4. Push to local git repository

root@linubuvmb:/etc/puppet# git push -u origin master
Counting objects: 84, done.
Delta compression using up to 2 threads.
Compressing objects: 100% (70/70), done.
Writing objects: 100% (84/84), 129.33 KiB | 0 bytes/s, done.
Total 84 (delta 6), reused 0 (delta 0)
To file:///var/lib/puppet/gitrepo/
 * [new branch]      master -> master
Branch master set up to track remote branch master from origin.
root@linubuvmb:/etc/puppet# git status
On branch master
Your branch is up-to-date with 'origin/master'.

Changes not staged for commit:
  (use "git add <file>..." to update what will be committed)
  (use "git checkout -- <file>..." to discard changes in working directory)

        modified:   puppet.conf

no changes added to commit (use "git add" and/or "git commit -a")
root@linubuvmb:/etc/puppet# git commit -a
[master f57997d] test
 1 file changed, 1 deletion(-)
root@linubuvmb:/etc/puppet# git status
On branch master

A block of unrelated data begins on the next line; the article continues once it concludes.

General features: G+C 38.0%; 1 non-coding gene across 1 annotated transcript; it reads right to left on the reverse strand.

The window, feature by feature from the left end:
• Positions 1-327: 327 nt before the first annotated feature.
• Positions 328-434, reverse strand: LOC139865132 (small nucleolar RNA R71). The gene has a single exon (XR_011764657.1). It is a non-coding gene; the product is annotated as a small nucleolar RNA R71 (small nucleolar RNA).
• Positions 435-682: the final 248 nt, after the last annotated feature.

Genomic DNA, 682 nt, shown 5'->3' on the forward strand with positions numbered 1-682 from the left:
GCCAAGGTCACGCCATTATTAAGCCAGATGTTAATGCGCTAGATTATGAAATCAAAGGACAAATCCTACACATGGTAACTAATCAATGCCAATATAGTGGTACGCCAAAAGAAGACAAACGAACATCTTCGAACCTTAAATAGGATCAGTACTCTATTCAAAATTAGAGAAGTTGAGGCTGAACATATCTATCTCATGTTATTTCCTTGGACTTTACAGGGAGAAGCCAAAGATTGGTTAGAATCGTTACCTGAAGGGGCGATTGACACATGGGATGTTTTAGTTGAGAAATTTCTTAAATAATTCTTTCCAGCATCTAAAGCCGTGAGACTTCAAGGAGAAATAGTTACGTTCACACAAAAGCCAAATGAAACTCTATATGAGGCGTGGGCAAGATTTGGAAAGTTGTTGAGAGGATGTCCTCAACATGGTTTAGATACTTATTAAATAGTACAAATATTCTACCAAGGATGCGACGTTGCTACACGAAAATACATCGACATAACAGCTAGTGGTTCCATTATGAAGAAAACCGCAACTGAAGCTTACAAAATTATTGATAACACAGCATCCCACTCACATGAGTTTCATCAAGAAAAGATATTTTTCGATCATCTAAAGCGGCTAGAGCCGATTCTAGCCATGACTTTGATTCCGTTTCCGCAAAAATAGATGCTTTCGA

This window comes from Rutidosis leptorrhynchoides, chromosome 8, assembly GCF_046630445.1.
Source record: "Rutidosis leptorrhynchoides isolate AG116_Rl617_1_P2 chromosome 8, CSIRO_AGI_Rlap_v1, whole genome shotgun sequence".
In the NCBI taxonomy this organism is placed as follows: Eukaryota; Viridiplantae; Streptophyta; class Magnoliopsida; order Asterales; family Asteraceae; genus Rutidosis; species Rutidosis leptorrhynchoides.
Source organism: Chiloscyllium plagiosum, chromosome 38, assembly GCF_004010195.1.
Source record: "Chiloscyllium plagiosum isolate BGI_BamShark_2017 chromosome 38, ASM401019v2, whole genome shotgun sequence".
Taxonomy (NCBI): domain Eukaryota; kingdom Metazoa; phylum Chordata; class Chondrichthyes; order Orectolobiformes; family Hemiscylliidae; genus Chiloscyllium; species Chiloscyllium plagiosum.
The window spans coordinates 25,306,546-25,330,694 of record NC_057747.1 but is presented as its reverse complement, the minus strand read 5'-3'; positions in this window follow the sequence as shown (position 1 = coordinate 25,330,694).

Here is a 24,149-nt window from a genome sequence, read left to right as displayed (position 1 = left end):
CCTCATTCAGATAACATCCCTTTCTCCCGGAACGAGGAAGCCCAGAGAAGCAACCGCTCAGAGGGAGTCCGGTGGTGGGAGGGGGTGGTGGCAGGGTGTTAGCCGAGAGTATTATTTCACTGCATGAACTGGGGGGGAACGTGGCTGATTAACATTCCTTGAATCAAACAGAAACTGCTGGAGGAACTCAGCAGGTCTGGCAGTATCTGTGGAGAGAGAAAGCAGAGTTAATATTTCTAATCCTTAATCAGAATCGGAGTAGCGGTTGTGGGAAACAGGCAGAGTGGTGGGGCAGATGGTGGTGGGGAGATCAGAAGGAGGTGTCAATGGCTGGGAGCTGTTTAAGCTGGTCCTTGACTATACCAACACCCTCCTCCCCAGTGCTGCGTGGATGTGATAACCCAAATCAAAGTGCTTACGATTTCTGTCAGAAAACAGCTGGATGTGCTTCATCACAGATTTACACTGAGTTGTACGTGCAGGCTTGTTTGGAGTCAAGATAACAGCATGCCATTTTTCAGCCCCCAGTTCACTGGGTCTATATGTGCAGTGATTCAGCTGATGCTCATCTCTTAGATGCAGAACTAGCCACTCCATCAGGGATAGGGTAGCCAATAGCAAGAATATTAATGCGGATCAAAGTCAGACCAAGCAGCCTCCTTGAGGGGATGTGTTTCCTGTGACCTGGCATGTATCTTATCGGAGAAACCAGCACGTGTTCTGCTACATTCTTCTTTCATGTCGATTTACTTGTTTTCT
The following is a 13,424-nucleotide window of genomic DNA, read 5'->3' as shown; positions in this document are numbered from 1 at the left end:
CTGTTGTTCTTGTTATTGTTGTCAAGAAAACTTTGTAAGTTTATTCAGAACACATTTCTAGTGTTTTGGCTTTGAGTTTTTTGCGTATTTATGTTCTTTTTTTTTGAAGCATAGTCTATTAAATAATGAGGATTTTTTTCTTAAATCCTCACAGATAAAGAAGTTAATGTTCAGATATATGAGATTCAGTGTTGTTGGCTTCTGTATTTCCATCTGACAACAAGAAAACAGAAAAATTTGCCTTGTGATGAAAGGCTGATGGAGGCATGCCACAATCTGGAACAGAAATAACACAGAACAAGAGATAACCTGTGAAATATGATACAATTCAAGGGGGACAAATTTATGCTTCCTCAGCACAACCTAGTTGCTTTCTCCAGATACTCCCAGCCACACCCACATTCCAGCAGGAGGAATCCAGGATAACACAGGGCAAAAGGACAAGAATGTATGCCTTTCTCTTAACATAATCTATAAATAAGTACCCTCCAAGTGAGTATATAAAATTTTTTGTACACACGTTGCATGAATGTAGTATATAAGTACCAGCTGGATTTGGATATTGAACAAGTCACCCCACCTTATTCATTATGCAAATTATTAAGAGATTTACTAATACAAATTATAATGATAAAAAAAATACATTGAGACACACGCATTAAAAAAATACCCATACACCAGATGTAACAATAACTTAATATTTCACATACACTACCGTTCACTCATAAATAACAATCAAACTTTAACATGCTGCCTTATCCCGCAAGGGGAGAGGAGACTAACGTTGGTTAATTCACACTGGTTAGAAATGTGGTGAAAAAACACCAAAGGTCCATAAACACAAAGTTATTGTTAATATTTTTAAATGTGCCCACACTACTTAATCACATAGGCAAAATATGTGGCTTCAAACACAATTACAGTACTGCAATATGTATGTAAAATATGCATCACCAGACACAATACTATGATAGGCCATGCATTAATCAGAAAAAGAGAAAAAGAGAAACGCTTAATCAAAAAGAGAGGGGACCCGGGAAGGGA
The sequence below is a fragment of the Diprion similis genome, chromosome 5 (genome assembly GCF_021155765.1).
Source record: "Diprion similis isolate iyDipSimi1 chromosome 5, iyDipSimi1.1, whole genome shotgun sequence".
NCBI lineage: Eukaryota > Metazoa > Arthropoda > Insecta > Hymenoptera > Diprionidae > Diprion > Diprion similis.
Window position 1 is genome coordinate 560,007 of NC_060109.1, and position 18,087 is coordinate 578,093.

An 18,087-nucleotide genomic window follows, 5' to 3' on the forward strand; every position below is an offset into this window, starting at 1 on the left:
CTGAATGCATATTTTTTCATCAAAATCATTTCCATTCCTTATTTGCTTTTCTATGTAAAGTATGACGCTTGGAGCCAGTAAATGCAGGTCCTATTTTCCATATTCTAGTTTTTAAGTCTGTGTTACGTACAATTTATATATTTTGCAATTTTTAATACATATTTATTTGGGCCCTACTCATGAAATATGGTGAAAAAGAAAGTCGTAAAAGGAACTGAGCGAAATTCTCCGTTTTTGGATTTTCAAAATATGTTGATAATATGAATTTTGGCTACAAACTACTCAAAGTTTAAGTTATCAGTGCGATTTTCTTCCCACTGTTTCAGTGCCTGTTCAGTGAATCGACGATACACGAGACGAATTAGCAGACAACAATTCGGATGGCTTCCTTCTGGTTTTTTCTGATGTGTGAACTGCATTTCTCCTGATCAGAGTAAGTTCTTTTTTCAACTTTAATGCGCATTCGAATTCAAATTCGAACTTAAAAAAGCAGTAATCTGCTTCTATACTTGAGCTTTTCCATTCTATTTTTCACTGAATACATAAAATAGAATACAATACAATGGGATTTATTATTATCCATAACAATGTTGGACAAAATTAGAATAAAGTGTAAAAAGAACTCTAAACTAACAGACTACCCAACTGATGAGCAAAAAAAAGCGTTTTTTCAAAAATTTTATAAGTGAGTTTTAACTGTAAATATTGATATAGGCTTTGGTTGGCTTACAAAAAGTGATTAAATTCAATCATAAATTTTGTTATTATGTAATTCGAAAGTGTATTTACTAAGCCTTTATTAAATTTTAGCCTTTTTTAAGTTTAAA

Your branch is ahead of 'origin/master' by 1 commit.
  (use "git push" to publish your local commits)

nothing to commit, working directory clean

Reference –

https://git-scm.com/documentation

List shared or dynamic libraries required by a program

In Linux, the

ldd

is used to find out the shared libraries or dependencies required by a program if it is a dynamic executable. ldd requires the full path to the executable as input.

For instance, the Linux ps command depends on the following shared or dynamic libraries –

[root@kauai rtc0]# ldd $(which ps)
	linux-vdso.so.1 =>  (0x00007ffeb6277000)
	libselinux.so.1 => /lib64/libselinux.so.1 (0x0000003ef6200000)
	libproc-3.2.8.so => /lib64/libproc-3.2.8.so (0x0000003ef4e00000)
	libc.so.6 => /lib64/libc.so.6 (0x0000003ef4a00000)
	libdl.so.2 => /lib64/libdl.so.2 (0x0000003ef5600000)
	/lib64/ld-linux-x86-64.so.2 (0x0000003ef4600000)

You can also use the ldd command to find out if an executable has an expected dependencies. In this case, we expect that the htpasswd, login and sshd commands depend on the crypt library as they prompt a user for a password for authentication purposes –


[root@kauai rtc0]# ldd $(which htpasswd) |grep crypt
	libcrypt.so.1 => /lib64/libcrypt.so.1 (0x00007f010c8ab000)

[root@kauai rtc0]# ldd $(which login) | grep crypt
	libcrypt.so.1 => /lib64/libcrypt.so.1 (0x0000003efd200000)

[root@kauai rtc0]# ldd $(which sshd) | grep crypt
	libcrypto.so.10 => /usr/lib64/libcrypto.so.10 (0x00007ffb0b1f2000)
	libcrypt.so.1 => /lib64/libcrypt.so.1 (0x00007ffb0a988000)
	libk5crypto.so.3 => /lib64/libk5crypto.so.3 (0x00007ffb0a015000)

References –

http://man7.org/linux/man-pages/man1/ldd.1.html